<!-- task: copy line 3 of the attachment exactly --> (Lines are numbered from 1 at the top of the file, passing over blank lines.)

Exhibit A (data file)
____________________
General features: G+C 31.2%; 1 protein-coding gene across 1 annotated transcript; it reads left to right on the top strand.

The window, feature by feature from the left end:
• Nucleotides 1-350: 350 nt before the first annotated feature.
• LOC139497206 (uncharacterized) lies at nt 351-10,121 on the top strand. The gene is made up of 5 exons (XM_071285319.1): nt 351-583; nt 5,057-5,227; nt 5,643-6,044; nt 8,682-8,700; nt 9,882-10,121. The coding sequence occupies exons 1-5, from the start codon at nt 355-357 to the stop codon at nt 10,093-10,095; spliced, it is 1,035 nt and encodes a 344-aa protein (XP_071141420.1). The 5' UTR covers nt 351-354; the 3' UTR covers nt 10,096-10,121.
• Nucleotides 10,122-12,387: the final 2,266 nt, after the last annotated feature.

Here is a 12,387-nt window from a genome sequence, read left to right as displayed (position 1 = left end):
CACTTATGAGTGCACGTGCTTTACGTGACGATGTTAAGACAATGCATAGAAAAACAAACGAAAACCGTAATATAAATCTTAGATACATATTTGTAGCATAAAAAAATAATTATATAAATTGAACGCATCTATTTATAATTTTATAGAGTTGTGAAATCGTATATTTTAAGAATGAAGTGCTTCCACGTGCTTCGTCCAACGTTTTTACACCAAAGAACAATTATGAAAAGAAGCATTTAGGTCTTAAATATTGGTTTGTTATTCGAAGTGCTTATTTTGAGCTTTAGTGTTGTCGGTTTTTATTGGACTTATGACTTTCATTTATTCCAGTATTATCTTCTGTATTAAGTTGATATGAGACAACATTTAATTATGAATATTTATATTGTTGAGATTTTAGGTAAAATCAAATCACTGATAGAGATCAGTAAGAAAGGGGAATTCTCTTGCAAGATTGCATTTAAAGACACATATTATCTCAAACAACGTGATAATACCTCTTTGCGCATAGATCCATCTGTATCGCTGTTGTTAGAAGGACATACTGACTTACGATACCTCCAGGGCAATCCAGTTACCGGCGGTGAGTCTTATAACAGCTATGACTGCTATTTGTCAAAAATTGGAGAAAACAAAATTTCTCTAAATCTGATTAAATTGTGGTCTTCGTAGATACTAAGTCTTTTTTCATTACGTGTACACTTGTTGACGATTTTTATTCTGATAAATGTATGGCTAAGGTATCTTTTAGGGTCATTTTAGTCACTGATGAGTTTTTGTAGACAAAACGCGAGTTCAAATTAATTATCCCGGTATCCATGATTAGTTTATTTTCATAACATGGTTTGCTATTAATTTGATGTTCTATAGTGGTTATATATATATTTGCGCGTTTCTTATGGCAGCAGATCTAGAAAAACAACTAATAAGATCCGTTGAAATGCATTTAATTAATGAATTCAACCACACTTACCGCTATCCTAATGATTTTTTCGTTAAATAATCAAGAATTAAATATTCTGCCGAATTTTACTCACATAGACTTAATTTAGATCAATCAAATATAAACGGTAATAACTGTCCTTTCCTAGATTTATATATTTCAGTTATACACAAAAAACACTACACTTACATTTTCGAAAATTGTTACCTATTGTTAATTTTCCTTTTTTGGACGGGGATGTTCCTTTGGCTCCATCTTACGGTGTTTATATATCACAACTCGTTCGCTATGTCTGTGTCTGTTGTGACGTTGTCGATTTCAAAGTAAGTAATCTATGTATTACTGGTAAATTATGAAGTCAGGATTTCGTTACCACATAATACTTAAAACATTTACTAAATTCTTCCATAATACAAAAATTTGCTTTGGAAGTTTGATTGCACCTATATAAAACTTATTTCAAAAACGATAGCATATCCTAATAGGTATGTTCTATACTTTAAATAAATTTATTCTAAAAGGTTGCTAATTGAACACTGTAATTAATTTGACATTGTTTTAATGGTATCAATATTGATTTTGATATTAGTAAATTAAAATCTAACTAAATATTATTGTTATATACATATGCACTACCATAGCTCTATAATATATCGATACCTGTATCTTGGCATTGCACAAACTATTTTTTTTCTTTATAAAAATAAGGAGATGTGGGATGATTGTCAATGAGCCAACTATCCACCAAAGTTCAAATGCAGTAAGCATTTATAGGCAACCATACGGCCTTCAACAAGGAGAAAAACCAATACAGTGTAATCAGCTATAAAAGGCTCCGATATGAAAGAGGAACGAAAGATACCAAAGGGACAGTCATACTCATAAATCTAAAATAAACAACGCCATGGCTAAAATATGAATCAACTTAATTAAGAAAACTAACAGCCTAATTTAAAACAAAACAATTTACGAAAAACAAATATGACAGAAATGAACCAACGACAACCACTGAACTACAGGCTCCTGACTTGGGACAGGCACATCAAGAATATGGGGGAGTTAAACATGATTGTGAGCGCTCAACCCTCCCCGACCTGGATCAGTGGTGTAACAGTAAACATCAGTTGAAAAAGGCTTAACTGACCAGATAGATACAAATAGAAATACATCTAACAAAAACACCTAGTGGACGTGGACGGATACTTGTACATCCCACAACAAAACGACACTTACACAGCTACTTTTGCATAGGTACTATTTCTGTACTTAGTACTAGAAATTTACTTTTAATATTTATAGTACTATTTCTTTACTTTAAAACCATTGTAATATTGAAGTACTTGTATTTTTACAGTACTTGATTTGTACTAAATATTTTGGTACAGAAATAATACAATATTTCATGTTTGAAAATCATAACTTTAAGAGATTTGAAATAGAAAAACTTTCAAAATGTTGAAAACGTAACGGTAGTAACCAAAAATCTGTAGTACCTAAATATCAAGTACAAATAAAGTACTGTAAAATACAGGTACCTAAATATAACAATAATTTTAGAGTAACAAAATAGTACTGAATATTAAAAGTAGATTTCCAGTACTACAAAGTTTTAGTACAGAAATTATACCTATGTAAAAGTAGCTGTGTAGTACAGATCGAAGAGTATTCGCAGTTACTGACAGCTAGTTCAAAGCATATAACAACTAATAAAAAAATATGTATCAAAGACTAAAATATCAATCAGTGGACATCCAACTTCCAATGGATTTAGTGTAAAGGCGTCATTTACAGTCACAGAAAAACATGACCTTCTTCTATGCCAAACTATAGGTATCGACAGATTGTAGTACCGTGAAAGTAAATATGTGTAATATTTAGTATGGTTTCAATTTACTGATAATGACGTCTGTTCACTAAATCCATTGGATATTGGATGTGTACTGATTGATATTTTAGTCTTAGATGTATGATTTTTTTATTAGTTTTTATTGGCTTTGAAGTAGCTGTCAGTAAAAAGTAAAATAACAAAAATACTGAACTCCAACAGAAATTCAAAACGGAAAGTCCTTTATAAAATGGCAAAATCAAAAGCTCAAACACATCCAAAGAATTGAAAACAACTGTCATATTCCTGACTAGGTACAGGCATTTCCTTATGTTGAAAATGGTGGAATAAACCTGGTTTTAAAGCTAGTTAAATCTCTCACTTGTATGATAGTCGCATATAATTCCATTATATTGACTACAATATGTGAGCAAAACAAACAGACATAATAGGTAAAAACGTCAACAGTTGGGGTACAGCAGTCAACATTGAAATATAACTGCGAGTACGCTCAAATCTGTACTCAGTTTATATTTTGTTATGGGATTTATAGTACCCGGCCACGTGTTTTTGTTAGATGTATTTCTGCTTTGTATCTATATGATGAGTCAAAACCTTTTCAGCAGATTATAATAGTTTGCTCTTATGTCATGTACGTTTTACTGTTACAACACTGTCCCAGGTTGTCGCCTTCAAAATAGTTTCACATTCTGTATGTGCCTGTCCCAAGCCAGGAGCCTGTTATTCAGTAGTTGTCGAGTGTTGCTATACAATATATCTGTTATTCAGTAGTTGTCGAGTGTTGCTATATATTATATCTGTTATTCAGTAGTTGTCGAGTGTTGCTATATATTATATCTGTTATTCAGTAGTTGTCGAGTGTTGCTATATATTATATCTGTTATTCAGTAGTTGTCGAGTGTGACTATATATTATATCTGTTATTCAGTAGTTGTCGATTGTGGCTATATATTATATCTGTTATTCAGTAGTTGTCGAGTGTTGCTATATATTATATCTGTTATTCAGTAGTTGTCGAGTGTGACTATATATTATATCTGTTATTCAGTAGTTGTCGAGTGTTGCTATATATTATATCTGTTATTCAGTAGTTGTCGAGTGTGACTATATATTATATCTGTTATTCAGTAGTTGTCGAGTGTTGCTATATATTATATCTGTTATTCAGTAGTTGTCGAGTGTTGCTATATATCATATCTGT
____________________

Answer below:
• Nucleotides 1-350: 350 nt before the first annotated feature.